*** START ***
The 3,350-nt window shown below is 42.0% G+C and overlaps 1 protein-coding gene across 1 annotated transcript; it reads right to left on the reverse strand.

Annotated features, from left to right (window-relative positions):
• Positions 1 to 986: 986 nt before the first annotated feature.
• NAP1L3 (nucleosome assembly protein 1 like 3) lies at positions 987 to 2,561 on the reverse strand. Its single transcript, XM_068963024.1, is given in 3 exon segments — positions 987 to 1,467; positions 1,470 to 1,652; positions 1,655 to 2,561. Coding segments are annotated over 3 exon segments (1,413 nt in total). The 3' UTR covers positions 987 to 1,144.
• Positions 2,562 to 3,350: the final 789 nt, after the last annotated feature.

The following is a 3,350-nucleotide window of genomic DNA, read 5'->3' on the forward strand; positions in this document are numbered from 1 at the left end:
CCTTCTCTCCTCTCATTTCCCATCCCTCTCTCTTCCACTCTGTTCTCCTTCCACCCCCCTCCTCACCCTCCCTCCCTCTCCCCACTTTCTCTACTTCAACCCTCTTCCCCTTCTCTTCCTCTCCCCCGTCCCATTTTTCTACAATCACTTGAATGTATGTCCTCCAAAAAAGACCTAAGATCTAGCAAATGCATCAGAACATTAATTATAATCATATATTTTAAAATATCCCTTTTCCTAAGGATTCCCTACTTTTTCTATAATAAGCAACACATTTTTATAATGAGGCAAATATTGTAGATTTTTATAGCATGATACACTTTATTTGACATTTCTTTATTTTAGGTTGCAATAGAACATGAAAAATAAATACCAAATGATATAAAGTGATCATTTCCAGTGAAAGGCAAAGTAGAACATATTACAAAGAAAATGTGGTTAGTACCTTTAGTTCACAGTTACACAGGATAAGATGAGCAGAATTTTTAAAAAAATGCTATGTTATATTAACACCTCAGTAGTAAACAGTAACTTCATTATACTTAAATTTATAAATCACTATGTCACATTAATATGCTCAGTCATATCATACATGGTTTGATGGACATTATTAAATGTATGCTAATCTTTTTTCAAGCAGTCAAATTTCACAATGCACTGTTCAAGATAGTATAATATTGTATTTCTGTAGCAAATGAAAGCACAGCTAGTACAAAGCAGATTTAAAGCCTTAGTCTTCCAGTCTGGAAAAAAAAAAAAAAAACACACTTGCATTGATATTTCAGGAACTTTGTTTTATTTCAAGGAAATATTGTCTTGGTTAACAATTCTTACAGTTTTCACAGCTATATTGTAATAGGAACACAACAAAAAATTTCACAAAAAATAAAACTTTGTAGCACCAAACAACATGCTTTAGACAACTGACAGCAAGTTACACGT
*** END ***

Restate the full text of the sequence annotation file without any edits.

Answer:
The 3,350-nt window shown below is 42.0% G+C and overlaps 1 protein-coding gene across 1 annotated transcript; it reads right to left on the reverse strand.

Annotated features, from left to right (window-relative positions):
• Positions 1 to 986: 986 nt before the first annotated feature.
• NAP1L3 (nucleosome assembly protein 1 like 3) lies at positions 987 to 2,561 on the reverse strand. Its single transcript, XM_068963024.1, is given in 3 exon segments — positions 987 to 1,467; positions 1,470 to 1,652; positions 1,655 to 2,561. Coding segments are annotated over 3 exon segments (1,413 nt in total). The 3' UTR covers positions 987 to 1,144.
• Positions 2,562 to 3,350: the final 789 nt, after the last annotated feature.

The following is a 3,350-nucleotide window of genomic DNA, read 5'->3' on the forward strand; positions in this document are numbered from 1 at the left end:
CCTTCTCTCCTCTCATTTCCCATCCCTCTCTCTTCCACTCTGTTCTCCTTCCACCCCCCTCCTCACCCTCCCTCCCTCTCCCCACTTTCTCTACTTCAACCCTCTTCCCCTTCTCTTCCTCTCCCCCGTCCCATTTTTCTACAATCACTTGAATGTATGTCCTCCAAAAAAGACCTAAGATCTAGCAAATGCATCAGAACATTAATTATAATCATATATTTTAAAATATCCCTTTTCCTAAGGATTCCCTACTTTTTCTATAATAAGCAACACATTTTTATAATGAGGCAAATATTGTAGATTTTTATAGCATGATACACTTTATTTGACATTTCTTTATTTTAGGTTGCAATAGAACATGAAAAATAAATACCAAATGATATAAAGTGATCATTTCCAGTGAAAGGCAAAGTAGAACATATTACAAAGAAAATGTGGTTAGTACCTTTAGTTCACAGTTACACAGGATAAGATGAGCAGAATTTTTAAAAAAATGCTATGTTATATTAACACCTCAGTAGTAAACAGTAACTTCATTATACTTAAATTTATAAATCACTATGTCACATTAATATGCTCAGTCATATCATACATGGTTTGATGGACATTATTAAATGTATGCTAATCTTTTTTCAAGCAGTCAAATTTCACAATGCACTGTTCAAGATAGTATAATATTGTATTTCTGTAGCAAATGAAAGCACAGCTAGTACAAAGCAGATTTAAAGCCTTAGTCTTCCAGTCTGGAAAAAAAAAAAAAAAACACACTTGCATTGATATTTCAGGAACTTTGTTTTATTTCAAGGAAATATTGTCTTGGTTAACAATTCTTACAGTTTTCACAGCTATATTGTAATAGGAACACAACAAAAAATTTCACAAAAAATAAAACTTTGTAGCACCAAACAACATGCTTTAGACAACTGACAGCAAGTTACACGT